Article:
From there, a conversation opens between a parent and daughter. Mom points out that the children who made the shirt are probably the age of the main character, and while we might feel a need to protect children from some realities, when a child somewhere in our world is experiencing injustice, there’s an argument for others of the same age to know it. Adult knowledge of the child with whom they are reading is key; so often a book is the best way to meet a subject. The visuals—unlike television and video—are more manageable, as is the message and when shared, it’s more likely to cause discussion.

Johnson writes with care. At times the dialogue feels a bit old for “picturebook” audience, but this is an illustrated book rather than a picturebook, and intended for slightly older readers, and/or for classroom material.

What is the difference? A picturebook relies heavily on its illustration to tell its story. It can’t be read without the visuals. An illustrated book, on the other hand, can be read with visuals that merely “back up” the words. This illustrated book is informative, and the words can be read on their own. The visuals might further explain the thoughts, and might draw in a more diverse readership in terms of literacy; we are now so image-dependent.

The main character is taking part in a stage play about injustice, and this is a solid device to open dialogue about what can and can’t be said. She speaks to wanting to shout out at another actor, and can’t; the stage play mirrors life in a useful way. Even the character’s anxiety about performing becomes a useful path to trying to understand the lives of others. And in this, Johnson speaks to the arts role in justice, and the developing of empathy.

After parental guidance with the first action these young characters take, they come up with an idea for their own activism. The thought that young people can do real and positive actions to make the world a better place for others—for other young people, in particular—is strong and well-done.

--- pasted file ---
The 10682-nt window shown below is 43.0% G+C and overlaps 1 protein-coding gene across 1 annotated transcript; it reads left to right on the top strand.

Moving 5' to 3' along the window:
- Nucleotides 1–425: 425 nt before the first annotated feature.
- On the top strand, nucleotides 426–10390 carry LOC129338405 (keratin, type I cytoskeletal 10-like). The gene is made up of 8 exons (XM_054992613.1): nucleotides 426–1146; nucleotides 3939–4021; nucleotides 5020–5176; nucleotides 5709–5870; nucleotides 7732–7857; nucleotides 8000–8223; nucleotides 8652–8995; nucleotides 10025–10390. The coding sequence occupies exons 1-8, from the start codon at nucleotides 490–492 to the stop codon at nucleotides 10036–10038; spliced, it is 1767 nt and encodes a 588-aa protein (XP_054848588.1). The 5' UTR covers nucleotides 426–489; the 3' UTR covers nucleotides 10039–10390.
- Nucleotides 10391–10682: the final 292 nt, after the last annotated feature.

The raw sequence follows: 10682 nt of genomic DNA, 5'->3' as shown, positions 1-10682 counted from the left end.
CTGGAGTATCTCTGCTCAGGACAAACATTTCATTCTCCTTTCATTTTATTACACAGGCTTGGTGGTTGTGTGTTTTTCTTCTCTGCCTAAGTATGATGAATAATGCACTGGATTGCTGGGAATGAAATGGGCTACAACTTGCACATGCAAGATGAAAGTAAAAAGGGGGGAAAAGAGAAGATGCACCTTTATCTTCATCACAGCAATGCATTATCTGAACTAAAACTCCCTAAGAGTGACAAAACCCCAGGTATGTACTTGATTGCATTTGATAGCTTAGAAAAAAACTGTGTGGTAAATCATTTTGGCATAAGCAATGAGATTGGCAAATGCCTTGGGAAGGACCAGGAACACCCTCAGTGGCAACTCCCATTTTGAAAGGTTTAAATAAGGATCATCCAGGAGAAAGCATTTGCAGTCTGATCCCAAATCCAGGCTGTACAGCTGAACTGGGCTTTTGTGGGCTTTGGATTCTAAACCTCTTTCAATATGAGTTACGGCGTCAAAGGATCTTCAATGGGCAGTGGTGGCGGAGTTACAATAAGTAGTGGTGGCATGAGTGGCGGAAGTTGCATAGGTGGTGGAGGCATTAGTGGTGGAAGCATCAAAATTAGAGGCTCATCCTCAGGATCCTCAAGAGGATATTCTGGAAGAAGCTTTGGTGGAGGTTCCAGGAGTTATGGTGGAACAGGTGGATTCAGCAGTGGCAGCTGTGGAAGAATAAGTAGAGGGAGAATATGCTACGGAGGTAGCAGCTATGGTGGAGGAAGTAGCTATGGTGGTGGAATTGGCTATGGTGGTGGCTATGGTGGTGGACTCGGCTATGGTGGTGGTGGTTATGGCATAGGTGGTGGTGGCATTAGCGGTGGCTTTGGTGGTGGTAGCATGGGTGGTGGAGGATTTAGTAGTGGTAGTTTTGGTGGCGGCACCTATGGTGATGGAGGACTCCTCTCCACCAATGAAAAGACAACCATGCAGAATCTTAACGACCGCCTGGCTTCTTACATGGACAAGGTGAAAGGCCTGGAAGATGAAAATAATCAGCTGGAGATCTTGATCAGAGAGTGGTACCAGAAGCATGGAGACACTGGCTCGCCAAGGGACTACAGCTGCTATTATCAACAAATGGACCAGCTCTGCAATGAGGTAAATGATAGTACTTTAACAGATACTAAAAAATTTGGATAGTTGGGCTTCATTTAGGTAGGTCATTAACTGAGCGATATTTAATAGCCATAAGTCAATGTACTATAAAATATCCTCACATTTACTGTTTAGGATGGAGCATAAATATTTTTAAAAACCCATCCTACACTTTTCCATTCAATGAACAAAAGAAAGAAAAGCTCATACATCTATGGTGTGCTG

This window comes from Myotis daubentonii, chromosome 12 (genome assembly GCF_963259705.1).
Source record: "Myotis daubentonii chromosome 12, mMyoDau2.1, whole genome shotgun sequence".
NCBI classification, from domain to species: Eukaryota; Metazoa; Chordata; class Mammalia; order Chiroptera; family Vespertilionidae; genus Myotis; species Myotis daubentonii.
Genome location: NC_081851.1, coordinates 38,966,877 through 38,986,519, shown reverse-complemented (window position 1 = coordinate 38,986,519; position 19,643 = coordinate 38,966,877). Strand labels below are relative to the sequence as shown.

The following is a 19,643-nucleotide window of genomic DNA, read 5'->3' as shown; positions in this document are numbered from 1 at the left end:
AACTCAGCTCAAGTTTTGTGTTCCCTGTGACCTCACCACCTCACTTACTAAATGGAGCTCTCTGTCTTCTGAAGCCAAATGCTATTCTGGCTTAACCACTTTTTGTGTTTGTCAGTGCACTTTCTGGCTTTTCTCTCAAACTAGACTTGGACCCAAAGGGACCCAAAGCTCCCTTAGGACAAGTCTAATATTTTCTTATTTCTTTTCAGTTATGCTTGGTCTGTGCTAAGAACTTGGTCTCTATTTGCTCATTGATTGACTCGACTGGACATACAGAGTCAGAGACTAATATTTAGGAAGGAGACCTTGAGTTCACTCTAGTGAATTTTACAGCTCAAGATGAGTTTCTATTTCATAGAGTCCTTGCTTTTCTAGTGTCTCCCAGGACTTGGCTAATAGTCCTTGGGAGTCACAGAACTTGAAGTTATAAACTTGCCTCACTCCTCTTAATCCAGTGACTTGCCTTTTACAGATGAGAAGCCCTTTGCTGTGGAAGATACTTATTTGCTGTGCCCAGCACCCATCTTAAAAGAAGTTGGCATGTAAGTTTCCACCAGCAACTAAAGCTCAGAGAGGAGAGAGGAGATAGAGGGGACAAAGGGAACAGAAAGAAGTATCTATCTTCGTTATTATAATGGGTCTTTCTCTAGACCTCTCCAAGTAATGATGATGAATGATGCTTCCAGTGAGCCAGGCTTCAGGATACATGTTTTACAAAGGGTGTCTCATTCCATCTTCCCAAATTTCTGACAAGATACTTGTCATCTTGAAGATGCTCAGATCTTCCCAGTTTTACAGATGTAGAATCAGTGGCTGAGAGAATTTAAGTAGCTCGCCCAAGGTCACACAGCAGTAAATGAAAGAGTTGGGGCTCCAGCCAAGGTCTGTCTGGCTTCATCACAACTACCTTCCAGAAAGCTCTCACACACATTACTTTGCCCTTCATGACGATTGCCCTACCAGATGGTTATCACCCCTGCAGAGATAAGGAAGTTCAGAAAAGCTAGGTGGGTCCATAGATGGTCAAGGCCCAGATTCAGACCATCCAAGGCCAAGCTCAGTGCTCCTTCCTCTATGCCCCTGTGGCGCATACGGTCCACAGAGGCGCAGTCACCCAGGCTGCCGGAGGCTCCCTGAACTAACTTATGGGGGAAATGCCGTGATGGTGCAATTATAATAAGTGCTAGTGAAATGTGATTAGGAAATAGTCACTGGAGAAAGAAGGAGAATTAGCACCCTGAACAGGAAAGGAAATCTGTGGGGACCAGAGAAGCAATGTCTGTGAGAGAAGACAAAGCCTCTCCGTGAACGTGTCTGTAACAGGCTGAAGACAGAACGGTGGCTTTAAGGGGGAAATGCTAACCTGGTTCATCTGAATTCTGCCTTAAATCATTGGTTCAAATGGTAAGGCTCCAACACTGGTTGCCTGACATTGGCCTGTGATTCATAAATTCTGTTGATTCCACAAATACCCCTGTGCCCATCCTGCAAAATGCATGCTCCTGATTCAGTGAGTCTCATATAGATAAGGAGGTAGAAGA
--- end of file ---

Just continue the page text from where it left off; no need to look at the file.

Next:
This is a significant book for library shelves and schools especially.

Marisa and the Mountains, Johnson’s third work for this age, is a beautiful picturebook, and I wish I could say more. But in good conscience, I cannot promote the work of this publisher. If you are curious, I leave it to you to go online and discover.

*

Alison Acheson

Alison Acheson is the author of almost a dozen books for all ages, with the most recent being a memoir of caregiving: Dance Me to the End: Ten Months and Ten Days with ALS (TouchWood, 2019). She writes a newsletter on Substack, The Unschool for Writers, and lives on the East Side of Vancouver. Editors note: Alison Acheson has also reviewed books by Janice Lynn Mather, Jacqueline Firkins, Barbara Nickel, and Caroline Adderson for The British Columbia Review, and Dance Me to the End: Ten Months and Ten Days with ALS was reviewed by Lee Reid.

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The British Columbia Review

Interim Editors, 2023-24: Trevor Marc Hughes (non-fiction), Brett Josef Grubisic (fiction)
Publisher: Richard Mackie

Formerly The Ormsby Review, The British Columbia Review is an on-line book review and journal service for BC writers and readers. The Advisory Board now consists of Jean Barman, Wade Davis, Robin Fisher, Barry Gough, Hugh Johnston, Kathy Mezei, Patricia Roy, Maria Tippett, and Graeme Wynn. Provincial Government Patron (since September 2018): Creative BC. Honorary Patron: Yosef Wosk. Scholarly Patron: SFU Graduate Liberal Studies. The British Columbia Review was founded in 2016 by Richard Mackie and Alan Twigg.

“Only connect.” – E.M. Forster